For example, there was a time when circus and zoos were joined at the hip. Over time they have gradually grown apart, although the links are still there. Still we now live in a time where plenty of zoos can feel they can speak out against animal circuses without fear of affecting their own business. Or so they think. Angela Smith, a Labour MP who presented ADI circus footage to Parliament and has lobbied for over a decade to ban animals in circuses, released an unambiguous statement to the press that she wished to see an end to zoos. The Born Free Foundation once ran a group called Zoo Check, which saw no reason for the further existence of zoos. Today their stance is no different despite owning “sanctuaries” that keep captive animals and occasionally show them to paying customers.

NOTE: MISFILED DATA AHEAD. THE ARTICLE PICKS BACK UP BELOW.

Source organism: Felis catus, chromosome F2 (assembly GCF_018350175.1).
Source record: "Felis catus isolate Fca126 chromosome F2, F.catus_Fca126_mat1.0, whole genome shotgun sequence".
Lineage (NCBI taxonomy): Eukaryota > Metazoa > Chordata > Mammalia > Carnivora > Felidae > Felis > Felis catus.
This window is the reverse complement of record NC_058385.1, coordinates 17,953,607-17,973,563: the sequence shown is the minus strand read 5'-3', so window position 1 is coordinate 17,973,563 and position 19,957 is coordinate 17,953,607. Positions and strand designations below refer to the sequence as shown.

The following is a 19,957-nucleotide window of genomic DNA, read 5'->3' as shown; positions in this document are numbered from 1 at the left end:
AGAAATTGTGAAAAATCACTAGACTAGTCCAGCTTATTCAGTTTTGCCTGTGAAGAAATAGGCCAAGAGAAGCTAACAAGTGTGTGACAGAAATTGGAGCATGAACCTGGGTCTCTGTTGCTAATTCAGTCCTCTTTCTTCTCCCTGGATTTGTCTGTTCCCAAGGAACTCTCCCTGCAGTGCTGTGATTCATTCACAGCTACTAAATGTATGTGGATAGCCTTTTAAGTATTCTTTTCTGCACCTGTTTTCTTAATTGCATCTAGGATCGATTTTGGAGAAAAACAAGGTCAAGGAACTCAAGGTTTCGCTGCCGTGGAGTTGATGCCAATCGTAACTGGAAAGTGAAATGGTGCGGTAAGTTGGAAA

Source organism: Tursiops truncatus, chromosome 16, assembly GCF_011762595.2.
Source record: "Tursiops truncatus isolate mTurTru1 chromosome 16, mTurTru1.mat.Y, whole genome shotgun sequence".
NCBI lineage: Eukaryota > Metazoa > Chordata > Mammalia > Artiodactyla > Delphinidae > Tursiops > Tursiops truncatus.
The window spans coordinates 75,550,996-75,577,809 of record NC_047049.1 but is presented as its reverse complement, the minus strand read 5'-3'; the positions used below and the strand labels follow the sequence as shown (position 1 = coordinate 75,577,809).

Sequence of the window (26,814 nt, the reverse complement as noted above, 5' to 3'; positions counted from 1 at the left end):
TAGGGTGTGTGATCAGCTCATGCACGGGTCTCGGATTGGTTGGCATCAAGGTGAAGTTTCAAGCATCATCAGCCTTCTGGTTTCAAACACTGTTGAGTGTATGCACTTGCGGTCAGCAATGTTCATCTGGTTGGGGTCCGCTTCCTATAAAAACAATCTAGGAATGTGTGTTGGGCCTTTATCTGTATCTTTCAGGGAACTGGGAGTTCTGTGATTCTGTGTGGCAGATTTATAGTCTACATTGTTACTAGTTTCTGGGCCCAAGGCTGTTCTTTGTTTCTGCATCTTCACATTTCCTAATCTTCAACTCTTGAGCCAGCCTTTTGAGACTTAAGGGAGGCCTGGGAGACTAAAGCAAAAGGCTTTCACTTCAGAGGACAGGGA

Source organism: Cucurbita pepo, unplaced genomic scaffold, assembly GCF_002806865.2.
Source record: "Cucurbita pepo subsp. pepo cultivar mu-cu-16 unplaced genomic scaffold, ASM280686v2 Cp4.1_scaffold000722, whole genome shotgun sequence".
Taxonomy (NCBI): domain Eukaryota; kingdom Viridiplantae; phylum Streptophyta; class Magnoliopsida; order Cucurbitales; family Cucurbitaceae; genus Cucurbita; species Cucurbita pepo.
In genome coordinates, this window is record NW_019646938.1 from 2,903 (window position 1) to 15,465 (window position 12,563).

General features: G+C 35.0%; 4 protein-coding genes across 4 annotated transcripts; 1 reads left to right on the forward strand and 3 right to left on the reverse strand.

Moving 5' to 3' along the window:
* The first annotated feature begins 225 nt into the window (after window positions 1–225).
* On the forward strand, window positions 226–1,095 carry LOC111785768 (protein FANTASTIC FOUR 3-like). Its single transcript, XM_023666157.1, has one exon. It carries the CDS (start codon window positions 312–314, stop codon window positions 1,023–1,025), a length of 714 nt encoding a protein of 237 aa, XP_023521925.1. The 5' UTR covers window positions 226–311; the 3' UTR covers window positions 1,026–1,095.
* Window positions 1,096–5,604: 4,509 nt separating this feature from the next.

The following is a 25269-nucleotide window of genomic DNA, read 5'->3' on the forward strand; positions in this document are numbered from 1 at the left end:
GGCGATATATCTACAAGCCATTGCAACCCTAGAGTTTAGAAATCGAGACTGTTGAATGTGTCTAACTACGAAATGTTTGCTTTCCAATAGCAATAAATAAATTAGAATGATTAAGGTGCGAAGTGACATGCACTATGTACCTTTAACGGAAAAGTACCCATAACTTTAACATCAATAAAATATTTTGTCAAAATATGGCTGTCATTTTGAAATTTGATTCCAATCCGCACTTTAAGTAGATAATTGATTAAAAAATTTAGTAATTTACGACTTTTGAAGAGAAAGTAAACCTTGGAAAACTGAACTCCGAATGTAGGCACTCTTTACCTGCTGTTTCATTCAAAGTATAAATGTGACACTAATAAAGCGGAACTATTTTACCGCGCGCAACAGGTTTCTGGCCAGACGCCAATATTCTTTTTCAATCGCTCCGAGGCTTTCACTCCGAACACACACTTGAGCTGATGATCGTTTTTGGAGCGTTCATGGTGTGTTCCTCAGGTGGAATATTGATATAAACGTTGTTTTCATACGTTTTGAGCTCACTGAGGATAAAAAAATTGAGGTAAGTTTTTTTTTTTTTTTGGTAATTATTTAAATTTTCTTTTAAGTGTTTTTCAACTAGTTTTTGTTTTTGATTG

In conclusion circus exemplifies all what the animal rights movement opposes and sadly it is a concept that has slowly permeated the minds of the moderate. Good animal training on a circus is no different than animal training or behaviour enrichment programmes in zoos. Outside enclosures on a good circus can match those of zoo. 1989 Kiley Worthington Report and the 2006 Radford Report have independently concluded that travelling circus animal welfare standards are no worse than modern zoos. The travelling issue has also been scientifically tested to show that they can cause no adverse stress levels in trained lions. However, this is so much window dressing for the animal rights movement. Despite their use of emotive pictures implying cruel training practices, cramped living conditions and the wrongs of regularly transporting animals across the country, this propaganda is designed to appeal to the vast middle ground of the general public. Modern society can relate to the rationality of animal welfare; I doubt the same could be said for the radical yet defining irrationality of animal rights philosophy.